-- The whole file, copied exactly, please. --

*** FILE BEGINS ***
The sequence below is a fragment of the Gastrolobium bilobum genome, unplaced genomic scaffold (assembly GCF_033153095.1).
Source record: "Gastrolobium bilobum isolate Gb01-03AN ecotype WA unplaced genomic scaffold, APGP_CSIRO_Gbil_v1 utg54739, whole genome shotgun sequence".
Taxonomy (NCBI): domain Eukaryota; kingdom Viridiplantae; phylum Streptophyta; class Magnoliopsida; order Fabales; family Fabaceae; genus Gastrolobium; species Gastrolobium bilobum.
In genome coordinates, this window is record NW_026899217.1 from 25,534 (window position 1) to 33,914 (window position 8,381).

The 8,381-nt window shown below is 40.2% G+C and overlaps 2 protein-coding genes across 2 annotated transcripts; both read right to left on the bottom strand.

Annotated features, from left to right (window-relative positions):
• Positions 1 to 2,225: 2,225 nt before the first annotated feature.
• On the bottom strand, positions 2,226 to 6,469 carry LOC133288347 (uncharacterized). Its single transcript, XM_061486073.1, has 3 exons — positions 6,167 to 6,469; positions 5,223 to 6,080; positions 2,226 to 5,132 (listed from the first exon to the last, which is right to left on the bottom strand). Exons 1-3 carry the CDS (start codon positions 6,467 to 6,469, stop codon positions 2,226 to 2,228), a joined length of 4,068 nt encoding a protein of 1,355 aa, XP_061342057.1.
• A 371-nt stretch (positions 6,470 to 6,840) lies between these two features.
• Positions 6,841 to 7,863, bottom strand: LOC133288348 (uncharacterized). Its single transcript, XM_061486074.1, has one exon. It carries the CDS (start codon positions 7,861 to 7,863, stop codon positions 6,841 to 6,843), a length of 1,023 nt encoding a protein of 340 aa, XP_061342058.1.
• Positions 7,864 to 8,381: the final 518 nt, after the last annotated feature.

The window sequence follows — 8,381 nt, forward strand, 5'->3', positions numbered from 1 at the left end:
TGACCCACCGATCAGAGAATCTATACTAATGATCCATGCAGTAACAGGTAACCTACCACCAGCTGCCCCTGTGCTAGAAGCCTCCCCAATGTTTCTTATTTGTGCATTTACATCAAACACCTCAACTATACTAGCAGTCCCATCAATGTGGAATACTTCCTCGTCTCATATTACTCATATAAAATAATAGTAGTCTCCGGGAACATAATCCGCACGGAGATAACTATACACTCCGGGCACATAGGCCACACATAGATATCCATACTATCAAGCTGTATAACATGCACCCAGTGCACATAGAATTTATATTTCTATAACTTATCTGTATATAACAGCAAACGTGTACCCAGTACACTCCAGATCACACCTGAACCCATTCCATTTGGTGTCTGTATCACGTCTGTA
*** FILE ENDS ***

The sequence below is a fragment of the Gastrolobium bilobum genome, unplaced genomic scaffold (assembly GCF_033153095.1).
Source record: "Gastrolobium bilobum isolate Gb01-03AN ecotype WA unplaced genomic scaffold, APGP_CSIRO_Gbil_v1 utg54739, whole genome shotgun sequence".
Taxonomy (NCBI): domain Eukaryota; kingdom Viridiplantae; phylum Streptophyta; class Magnoliopsida; order Fabales; family Fabaceae; genus Gastrolobium; species Gastrolobium bilobum.
In genome coordinates, this window is record NW_026899217.1 from 25,534 (window position 1) to 33,914 (window position 8,381).

The 8,381-nt window shown below is 40.2% G+C and overlaps 2 protein-coding genes across 2 annotated transcripts; both read right to left on the bottom strand.

Annotated features, from left to right (window-relative positions):
• Positions 1 to 2,225: 2,225 nt before the first annotated feature.
• On the bottom strand, positions 2,226 to 6,469 carry LOC133288347 (uncharacterized). Its single transcript, XM_061486073.1, has 3 exons — positions 6,167 to 6,469; positions 5,223 to 6,080; positions 2,226 to 5,132 (listed from the first exon to the last, which is right to left on the bottom strand). Exons 1-3 carry the CDS (start codon positions 6,467 to 6,469, stop codon positions 2,226 to 2,228), a joined length of 4,068 nt encoding a protein of 1,355 aa, XP_061342057.1.
• A 371-nt stretch (positions 6,470 to 6,840) lies between these two features.
• Positions 6,841 to 7,863, bottom strand: LOC133288348 (uncharacterized). Its single transcript, XM_061486074.1, has one exon. It carries the CDS (start codon positions 7,861 to 7,863, stop codon positions 6,841 to 6,843), a length of 1,023 nt encoding a protein of 340 aa, XP_061342058.1.
• Positions 7,864 to 8,381: the final 518 nt, after the last annotated feature.

The window sequence follows — 8,381 nt, forward strand, 5'->3', positions numbered from 1 at the left end:
TGACCCACCGATCAGAGAATCTATACTAATGATCCATGCAGTAACAGGTAACCTACCACCAGCTGCCCCTGTGCTAGAAGCCTCCCCAATGTTTCTTATTTGTGCATTTACATCAAACACCTCAACTATACTAGCAGTCCCATCAATGTGGAATACTTCCTCGTCTCATATTACTCATATAAAATAATAGTAGTCTCCGGGAACATAATCCGCACGGAGATAACTATACACTCCGGGCACATAGGCCACACATAGATATCCATACTATCAAGCTGTATAACATGCACCCAGTGCACATAGAATTTATATTTCTATAACTTATCTGTATATAACAGCAAACGTGTACCCAGTACACTCCAGATCACACCTGAACCCATTCCATTTGGTGTCTGTATCACGTCTGTA